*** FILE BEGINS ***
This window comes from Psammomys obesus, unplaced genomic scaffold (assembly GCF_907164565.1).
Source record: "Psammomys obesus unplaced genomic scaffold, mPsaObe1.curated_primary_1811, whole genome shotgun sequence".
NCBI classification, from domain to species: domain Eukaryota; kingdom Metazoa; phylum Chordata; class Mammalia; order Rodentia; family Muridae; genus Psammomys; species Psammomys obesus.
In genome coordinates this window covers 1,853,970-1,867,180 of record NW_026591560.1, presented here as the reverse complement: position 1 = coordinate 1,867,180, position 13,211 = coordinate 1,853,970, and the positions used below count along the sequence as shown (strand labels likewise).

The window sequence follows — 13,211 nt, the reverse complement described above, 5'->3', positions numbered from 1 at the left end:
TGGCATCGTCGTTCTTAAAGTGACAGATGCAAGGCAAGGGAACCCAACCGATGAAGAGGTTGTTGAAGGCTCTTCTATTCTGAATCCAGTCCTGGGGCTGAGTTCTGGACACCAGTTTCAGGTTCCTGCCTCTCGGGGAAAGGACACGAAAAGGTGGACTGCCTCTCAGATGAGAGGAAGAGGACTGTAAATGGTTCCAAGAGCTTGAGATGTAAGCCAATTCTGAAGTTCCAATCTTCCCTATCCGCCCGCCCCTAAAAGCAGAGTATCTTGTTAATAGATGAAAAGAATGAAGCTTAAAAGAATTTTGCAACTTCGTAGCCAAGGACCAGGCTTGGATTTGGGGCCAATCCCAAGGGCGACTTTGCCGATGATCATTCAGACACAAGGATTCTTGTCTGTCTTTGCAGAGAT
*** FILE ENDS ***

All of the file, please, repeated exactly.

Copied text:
This window comes from Psammomys obesus, unplaced genomic scaffold (assembly GCF_907164565.1).
Source record: "Psammomys obesus unplaced genomic scaffold, mPsaObe1.curated_primary_1811, whole genome shotgun sequence".
NCBI classification, from domain to species: domain Eukaryota; kingdom Metazoa; phylum Chordata; class Mammalia; order Rodentia; family Muridae; genus Psammomys; species Psammomys obesus.
In genome coordinates this window covers 1,853,970-1,867,180 of record NW_026591560.1, presented here as the reverse complement: position 1 = coordinate 1,867,180, position 13,211 = coordinate 1,853,970, and the positions used below count along the sequence as shown (strand labels likewise).

The window sequence follows — 13,211 nt, the reverse complement described above, 5'->3', positions numbered from 1 at the left end:
TGGCATCGTCGTTCTTAAAGTGACAGATGCAAGGCAAGGGAACCCAACCGATGAAGAGGTTGTTGAAGGCTCTTCTATTCTGAATCCAGTCCTGGGGCTGAGTTCTGGACACCAGTTTCAGGTTCCTGCCTCTCGGGGAAAGGACACGAAAAGGTGGACTGCCTCTCAGATGAGAGGAAGAGGACTGTAAATGGTTCCAAGAGCTTGAGATGTAAGCCAATTCTGAAGTTCCAATCTTCCCTATCCGCCCGCCCCTAAAAGCAGAGTATCTTGTTAATAGATGAAAAGAATGAAGCTTAAAAGAATTTTGCAACTTCGTAGCCAAGGACCAGGCTTGGATTTGGGGCCAATCCCAAGGGCGACTTTGCCGATGATCATTCAGACACAAGGATTCTTGTCTGTCTTTGCAGAGAT